Nepal tragedy takes toll even on cremation overseers

  • AFP, Kathmandu
  • Updated: May 06, 2015 15:37 IST

As veteran cremation worker Khadga Adhikari placed a handful of uncooked rice and a coin on the chest of yet another young victim of Nepal's earthquake, his own heart was filled with sadness.

"I don't remember much about most people I cremate," said Adhikari, who has spent 30 years preparing funeral pyres. "But when you are handling the body of a child, it hurts deeply. It's not their time to die."

Ever since the capital Kathmandu was devastated by a 7.8-magnitude quake on April 25, Adhikari and his colleagues have been struggling to keep pace with the flow of bodies found buried under the rubble and mud.

Such has been the workload that there were even fears at one stage of a shortage of wood to cremate the victims who, in accordance with Hindu tradition, are swaddled in white cloth and then placed on the pyre.

In a rare moment of rest, the 55-year-old Adhikari told AFP that despite a lifetime dealing with the dead, even he was distraught at having to witness so much grief.

On the night of the quake, Adhikari had to cremate three children including a six-year-old boy, whose family members wept throughout the ceremony at Kathmandu's famed Pashupatinath temple.

Funeral pyres are traditionally lit by the oldest son of the deceased so the idea of parents overseeing the cremation of their children is particularly painful.

Adhikari shuddered as he recalled wrapping the broken body of the young boy in the white shroud before ritually placing the rice and coin on top.

"You expect old people to die. When a small child dies before his or her time because of a disaster, I feel a lot of pain," he said.

By the time the sun rose on the morning after the quake, he had burned the bodies of two more children and several adults, sweeping up ashes and sending hissing clouds of smoke into the air as he struggled to wash the funeral platforms between cremations.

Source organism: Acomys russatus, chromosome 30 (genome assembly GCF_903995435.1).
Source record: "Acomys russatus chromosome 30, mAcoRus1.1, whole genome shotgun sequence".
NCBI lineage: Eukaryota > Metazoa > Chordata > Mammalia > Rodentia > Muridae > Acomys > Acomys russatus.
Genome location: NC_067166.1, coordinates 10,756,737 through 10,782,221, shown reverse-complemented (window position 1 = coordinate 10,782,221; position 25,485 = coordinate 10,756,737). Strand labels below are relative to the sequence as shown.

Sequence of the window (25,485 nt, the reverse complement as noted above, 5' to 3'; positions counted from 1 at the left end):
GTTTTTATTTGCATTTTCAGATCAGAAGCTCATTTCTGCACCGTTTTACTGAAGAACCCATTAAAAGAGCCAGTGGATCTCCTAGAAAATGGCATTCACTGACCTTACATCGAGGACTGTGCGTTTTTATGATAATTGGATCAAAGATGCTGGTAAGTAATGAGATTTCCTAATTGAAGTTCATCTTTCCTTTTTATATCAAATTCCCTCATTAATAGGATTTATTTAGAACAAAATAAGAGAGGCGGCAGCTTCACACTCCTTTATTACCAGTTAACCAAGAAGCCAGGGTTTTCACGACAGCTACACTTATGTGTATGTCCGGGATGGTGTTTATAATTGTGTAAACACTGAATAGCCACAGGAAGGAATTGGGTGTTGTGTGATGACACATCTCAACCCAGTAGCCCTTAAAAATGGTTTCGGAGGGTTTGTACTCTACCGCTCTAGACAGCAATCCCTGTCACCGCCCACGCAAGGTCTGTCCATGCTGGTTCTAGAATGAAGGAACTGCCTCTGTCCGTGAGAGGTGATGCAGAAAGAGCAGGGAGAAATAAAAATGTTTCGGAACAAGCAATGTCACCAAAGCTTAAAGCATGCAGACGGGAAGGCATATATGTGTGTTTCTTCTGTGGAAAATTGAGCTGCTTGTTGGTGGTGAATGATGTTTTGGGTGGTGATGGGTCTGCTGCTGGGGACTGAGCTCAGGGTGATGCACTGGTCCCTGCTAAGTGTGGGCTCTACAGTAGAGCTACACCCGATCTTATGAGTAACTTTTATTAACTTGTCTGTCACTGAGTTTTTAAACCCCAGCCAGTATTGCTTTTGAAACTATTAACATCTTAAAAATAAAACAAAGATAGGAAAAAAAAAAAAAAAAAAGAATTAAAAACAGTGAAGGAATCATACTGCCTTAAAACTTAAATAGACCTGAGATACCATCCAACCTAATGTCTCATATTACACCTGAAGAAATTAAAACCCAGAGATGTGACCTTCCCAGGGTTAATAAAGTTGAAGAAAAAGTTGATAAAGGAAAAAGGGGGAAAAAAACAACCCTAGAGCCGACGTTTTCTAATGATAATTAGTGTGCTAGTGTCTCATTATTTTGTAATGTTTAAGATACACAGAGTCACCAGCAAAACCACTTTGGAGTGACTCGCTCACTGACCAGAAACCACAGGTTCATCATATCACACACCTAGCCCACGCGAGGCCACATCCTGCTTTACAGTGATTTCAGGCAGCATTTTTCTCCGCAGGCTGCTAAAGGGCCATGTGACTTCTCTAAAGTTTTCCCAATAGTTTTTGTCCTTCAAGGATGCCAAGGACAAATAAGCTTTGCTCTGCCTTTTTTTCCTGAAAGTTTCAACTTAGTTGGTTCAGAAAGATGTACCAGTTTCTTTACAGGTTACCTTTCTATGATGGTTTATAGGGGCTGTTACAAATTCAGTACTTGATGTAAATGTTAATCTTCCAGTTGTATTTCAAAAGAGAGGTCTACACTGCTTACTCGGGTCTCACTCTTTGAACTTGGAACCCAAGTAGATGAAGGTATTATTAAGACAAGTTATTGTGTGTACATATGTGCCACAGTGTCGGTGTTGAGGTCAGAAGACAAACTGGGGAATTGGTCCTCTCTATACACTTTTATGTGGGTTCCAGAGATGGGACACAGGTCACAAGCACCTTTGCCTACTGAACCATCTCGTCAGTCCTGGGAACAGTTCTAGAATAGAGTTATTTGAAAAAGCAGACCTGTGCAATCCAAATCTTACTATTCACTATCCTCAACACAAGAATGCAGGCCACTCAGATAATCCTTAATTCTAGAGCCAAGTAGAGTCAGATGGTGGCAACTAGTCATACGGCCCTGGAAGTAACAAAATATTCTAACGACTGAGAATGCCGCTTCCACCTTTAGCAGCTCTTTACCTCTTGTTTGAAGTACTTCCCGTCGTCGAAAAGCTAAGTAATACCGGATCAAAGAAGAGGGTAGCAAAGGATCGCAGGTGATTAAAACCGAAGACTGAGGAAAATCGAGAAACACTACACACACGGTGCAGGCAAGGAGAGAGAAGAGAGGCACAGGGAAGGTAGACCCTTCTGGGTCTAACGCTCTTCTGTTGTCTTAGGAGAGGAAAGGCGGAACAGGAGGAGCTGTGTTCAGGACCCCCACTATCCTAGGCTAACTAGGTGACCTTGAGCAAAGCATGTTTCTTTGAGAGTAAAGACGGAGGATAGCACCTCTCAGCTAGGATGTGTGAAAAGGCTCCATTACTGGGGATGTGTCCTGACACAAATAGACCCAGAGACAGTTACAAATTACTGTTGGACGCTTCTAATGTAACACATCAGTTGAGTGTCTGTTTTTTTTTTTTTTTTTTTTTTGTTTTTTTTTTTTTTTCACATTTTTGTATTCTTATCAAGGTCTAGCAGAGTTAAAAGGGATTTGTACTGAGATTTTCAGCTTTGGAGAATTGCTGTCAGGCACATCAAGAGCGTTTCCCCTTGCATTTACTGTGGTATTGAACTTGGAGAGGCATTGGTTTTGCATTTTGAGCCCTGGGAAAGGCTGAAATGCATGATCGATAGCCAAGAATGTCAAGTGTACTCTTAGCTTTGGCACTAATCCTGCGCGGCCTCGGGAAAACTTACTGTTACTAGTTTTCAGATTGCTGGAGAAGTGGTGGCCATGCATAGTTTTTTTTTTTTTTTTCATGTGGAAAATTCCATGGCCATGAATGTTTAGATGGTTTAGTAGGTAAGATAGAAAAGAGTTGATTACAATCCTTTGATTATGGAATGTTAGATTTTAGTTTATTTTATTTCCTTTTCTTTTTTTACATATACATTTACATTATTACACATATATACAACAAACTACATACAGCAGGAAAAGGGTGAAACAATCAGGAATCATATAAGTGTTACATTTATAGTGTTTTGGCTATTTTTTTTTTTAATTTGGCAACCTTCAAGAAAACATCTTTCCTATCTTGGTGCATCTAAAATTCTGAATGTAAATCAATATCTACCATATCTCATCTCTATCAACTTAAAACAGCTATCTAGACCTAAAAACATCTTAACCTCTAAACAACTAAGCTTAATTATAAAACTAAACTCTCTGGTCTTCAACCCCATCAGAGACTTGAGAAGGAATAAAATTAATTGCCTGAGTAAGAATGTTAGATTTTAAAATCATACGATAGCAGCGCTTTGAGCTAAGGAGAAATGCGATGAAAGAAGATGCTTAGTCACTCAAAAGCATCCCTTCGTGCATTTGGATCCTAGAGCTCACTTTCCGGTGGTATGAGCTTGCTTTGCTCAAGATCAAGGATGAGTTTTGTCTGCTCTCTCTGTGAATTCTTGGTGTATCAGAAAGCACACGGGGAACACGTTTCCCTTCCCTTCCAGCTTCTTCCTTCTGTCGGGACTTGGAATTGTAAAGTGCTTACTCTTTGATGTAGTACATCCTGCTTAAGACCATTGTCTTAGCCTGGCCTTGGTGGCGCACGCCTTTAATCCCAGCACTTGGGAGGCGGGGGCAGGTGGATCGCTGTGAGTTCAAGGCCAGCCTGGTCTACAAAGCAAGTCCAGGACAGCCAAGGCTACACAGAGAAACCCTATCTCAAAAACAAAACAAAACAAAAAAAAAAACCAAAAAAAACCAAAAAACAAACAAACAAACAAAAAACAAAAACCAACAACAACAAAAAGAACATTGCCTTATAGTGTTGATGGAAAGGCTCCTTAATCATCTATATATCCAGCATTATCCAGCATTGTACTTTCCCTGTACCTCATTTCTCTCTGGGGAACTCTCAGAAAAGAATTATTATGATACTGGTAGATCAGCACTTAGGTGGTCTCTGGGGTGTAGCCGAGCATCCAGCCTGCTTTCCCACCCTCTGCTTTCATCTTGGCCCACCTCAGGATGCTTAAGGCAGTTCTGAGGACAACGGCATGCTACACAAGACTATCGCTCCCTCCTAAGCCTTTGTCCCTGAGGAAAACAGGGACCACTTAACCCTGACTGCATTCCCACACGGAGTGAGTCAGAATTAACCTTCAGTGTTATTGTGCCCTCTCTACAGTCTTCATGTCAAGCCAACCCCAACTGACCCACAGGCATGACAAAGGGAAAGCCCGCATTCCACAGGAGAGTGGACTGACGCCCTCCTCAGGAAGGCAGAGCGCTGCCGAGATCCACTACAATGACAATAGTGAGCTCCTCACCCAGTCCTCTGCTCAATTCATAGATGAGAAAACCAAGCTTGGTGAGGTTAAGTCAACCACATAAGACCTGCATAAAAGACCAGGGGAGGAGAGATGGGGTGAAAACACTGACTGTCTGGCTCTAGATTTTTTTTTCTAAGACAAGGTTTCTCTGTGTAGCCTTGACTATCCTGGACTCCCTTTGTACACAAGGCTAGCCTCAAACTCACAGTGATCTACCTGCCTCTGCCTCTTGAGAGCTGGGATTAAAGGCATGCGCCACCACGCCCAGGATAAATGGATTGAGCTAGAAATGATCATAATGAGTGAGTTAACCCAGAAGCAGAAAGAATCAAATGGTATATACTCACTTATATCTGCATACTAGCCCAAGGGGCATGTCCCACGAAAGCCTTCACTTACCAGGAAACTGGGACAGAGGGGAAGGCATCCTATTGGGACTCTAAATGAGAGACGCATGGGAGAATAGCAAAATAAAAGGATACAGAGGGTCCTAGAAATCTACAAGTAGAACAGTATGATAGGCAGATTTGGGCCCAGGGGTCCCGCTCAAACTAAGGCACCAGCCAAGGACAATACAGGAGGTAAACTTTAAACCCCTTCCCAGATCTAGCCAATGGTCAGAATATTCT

It was, he admits, "the most difficult night" of his life.

The pyres that line the banks of Kathmandu's Bagmati river turned the Pashupatinath temple's open-air cremation complex into a virtual sauna, the heat and dehydration dizzying Adhikari as the bodies kept coming.

"Everyone was in so much pain and I remember feeling so weak, like the energy was seeping out of me with each pyre," he recalled.

"But people had bodies to burn. Where else could they go?"

- Bodies on ice -

Adhikari is one of 27 men who perform funeral rites at the sprawling temple complex, a World Heritage site which has seen hundreds of cremations since the quake.

As the scale of the disaster became clear the government decided to provide free firewood for relatives of all victims, who would otherwise have to pay some 2,000 rupees ($20) towards each funeral.

Scores of unidentified victims were burnt in mass cremations at the temple and in villages across the mainly Hindu Himalayan nation, while morgues have struggled to store bodies pending police and family verification.

At Kathmandu's Tribhuvan University Teaching Hospital, attendants have resorted to piling ice on top of bodies or storing two corpses in a facility meant for one.

"Our morgue's capacity to store 20 bodies is not enough even on regular days... when a disaster like this strikes, the pressure is overwhelming," said Pramod Shrestha, head of the hospital's department of forensic medicine.

"We are using ice, sometimes doubling up bodies in refrigerators -- it's non-stop work, we still have 37 unclaimed cases," Shrestha told AFP.

Amid the unfolding tragedy, Pashupatinath has seen a spurt in worshippers thanks to its apparent resistance to the quake which left most of the complex unharmed, said Govinda Tandon, member-secretary of the Pashupati Area Development Trust.

"People believe that God was protecting the temple, he saved it... since then, more and more people have been coming here every day," Tandon told AFP.

For Adhikari, who has burnt more bodies in the past ten days than in an entire month before the disaster, the memories of the youngest victims reflect "God's strange ways".

"According to our Hindu traditions, this temple is a blessed place and whoever is cremated here goes to heaven... I guess it is my good fortune to do this work, because I am sending souls to God."

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